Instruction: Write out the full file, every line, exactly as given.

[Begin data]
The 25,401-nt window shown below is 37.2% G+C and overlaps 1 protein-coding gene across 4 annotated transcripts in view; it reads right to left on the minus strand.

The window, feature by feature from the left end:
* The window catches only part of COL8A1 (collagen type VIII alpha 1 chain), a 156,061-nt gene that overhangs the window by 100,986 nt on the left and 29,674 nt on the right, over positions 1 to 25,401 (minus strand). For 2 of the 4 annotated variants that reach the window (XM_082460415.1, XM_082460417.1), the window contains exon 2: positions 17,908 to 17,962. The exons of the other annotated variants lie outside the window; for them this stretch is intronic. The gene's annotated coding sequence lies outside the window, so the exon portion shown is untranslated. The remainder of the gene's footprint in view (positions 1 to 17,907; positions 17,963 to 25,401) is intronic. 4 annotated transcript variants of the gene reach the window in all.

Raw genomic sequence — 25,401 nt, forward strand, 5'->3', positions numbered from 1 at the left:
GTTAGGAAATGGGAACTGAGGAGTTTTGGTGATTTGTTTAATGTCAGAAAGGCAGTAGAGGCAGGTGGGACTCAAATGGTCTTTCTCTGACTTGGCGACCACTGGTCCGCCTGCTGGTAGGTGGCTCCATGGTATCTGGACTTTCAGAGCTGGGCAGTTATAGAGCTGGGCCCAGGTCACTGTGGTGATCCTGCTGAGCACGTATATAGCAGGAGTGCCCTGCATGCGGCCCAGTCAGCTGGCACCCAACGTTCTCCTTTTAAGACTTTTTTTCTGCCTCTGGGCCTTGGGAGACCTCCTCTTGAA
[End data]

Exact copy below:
The 25,401-nt window shown below is 37.2% G+C and overlaps 1 protein-coding gene across 4 annotated transcripts in view; it reads right to left on the minus strand.

The window, feature by feature from the left end:
* The window catches only part of COL8A1 (collagen type VIII alpha 1 chain), a 156,061-nt gene that overhangs the window by 100,986 nt on the left and 29,674 nt on the right, over positions 1 to 25,401 (minus strand). For 2 of the 4 annotated variants that reach the window (XM_082460415.1, XM_082460417.1), the window contains exon 2: positions 17,908 to 17,962. The exons of the other annotated variants lie outside the window; for them this stretch is intronic. The gene's annotated coding sequence lies outside the window, so the exon portion shown is untranslated. The remainder of the gene's footprint in view (positions 1 to 17,907; positions 17,963 to 25,401) is intronic. 4 annotated transcript variants of the gene reach the window in all.

Raw genomic sequence — 25,401 nt, forward strand, 5'->3', positions numbered from 1 at the left:
GTTAGGAAATGGGAACTGAGGAGTTTTGGTGATTTGTTTAATGTCAGAAAGGCAGTAGAGGCAGGTGGGACTCAAATGGTCTTTCTCTGACTTGGCGACCACTGGTCCGCCTGCTGGTAGGTGGCTCCATGGTATCTGGACTTTCAGAGCTGGGCAGTTATAGAGCTGGGCCCAGGTCACTGTGGTGATCCTGCTGAGCACGTATATAGCAGGAGTGCCCTGCATGCGGCCCAGTCAGCTGGCACCCAACGTTCTCCTTTTAAGACTTTTTTTCTGCCTCTGGGCCTTGGGAGACCTCCTCTTGAA